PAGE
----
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20 STEPHEN COLLINS FOSTER
the technic of the instrument as to be able to render intelligibly to the amazed ears of the clerks and other shoppers the strains of "Hail Columbia."
According to another of these family traditions, he appeared at the age of nine as the star performer of an amateur "Thespian Society" composed of neighborhood boys. The theatre was fitted up in a carriage house, and all the boys were stock-holders except Stephen, who was much the youngest member of the society and was at first admitted merely on sufferance. He was too small to attain much prominence as a "Thespian," but at the performances of the club he sang the popular songs of the day with so much grace and charm that he soon came to be regarded as the bright particular star of the entire constellation. So great was his popularity that the other members guaranteed him a certain sum per week in order to retain his services and good will. It was a very small sum, but sufficient to mark his superiority over the rest of the company.
The negro song had just come into vogue and the popular ditties were "Zip Coon," "Longtail Blue," "Coal Black Rose" and "Jim Crow." Stephen's performance of these songs was greeted with uproarious applause, whenever the company gave an entertainment before their admiring friends and families, which was, during its brief existence, three times a week. When sufficiently large the proceeds from these performances were used to buy the amateur Thespians tickets to the old Pittsburgh Theatre on Saturday nights, where they enjoyed the acting of Junius Brutus Booth, Edwin Forrest, and other celebrities of the time.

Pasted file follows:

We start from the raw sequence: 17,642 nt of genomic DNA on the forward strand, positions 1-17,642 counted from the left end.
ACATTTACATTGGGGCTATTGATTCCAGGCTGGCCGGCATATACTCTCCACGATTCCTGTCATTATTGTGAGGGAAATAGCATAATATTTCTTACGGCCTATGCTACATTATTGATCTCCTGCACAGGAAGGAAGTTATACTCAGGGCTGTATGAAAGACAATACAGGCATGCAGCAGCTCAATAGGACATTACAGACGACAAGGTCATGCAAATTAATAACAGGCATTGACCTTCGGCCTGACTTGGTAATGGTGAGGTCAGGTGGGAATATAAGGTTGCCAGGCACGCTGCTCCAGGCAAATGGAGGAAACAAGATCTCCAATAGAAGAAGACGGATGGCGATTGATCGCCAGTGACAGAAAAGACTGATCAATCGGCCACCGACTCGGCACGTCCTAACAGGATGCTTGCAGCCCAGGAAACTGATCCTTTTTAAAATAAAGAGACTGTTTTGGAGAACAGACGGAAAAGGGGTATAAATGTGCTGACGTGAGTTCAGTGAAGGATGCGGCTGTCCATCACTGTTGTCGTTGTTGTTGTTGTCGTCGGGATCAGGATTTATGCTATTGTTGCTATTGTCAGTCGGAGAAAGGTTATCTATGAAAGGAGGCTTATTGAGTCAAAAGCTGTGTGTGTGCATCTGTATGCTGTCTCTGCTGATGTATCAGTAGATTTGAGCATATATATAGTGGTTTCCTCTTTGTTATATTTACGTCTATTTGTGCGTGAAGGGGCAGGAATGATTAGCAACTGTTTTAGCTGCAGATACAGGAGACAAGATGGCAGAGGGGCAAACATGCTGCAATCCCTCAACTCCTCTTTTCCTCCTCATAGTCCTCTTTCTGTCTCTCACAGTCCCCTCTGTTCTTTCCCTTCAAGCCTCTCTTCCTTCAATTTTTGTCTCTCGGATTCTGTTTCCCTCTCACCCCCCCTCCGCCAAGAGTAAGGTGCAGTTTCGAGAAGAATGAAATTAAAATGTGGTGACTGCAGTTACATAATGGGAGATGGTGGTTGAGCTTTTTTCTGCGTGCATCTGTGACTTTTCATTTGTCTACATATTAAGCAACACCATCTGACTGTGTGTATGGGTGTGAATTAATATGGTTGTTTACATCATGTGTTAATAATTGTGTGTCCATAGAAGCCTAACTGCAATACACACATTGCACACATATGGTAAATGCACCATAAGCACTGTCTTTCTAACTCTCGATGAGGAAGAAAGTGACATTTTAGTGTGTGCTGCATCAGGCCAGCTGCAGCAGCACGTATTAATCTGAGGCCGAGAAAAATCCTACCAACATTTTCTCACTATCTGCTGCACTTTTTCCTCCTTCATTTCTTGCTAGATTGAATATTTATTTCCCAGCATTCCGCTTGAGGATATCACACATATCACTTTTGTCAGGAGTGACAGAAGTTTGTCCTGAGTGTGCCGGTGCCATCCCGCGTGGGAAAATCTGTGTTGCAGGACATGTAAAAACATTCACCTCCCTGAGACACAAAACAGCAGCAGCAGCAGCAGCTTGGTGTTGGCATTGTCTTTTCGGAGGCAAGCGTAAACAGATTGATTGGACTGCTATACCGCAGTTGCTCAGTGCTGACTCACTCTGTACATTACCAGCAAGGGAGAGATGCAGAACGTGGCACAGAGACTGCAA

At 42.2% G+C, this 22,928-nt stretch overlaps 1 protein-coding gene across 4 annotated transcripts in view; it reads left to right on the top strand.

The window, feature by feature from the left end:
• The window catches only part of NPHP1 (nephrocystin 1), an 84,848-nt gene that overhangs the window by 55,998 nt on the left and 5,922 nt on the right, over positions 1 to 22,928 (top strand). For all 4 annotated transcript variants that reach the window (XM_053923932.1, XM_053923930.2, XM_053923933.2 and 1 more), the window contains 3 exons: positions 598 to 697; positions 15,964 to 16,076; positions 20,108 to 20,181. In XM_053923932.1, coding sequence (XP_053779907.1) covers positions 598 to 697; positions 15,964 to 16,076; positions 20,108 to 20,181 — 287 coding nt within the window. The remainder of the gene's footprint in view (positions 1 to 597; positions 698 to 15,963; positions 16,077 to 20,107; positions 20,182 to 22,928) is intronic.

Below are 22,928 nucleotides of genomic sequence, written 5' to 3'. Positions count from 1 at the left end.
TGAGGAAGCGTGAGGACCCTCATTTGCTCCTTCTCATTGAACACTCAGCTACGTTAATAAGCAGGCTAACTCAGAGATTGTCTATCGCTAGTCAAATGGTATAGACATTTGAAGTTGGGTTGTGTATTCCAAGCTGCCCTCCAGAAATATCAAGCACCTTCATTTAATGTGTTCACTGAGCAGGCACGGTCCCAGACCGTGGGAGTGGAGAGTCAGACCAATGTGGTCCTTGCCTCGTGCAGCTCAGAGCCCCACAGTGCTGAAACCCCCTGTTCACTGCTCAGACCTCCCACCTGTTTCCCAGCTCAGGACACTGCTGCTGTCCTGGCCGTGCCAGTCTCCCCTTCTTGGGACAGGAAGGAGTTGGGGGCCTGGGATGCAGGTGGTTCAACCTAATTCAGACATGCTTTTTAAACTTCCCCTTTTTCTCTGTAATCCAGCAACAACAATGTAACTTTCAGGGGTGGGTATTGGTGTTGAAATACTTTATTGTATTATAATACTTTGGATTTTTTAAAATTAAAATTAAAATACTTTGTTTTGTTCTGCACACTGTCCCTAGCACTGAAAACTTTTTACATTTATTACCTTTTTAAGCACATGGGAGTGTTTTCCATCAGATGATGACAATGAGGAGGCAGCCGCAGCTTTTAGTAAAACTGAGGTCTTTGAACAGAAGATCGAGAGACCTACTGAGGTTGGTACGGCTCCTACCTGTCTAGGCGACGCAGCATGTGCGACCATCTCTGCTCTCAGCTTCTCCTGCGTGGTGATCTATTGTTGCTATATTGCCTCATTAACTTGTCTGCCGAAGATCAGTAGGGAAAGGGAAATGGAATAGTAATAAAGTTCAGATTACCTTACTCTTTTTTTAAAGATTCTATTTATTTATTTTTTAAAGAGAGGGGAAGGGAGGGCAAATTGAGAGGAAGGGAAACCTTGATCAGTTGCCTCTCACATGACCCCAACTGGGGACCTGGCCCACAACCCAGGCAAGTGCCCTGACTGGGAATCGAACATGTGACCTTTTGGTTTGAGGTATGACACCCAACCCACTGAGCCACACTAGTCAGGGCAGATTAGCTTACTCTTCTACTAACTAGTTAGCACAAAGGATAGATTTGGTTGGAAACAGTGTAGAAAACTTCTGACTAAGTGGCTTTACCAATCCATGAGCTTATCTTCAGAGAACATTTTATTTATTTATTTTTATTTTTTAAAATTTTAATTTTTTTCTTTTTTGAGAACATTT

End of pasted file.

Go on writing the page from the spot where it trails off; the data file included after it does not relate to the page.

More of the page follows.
Between the ages of ten and thirteen, Stephen frequently visited an old uncle, John Struthers, who lived in Youngstown, Ohio, which was still considered "frontier." Uncle Struthers had been a surveyor, hunter and Indian fighter in the early settlement of the country; and now, in his eighties, he was very fond of Stephen and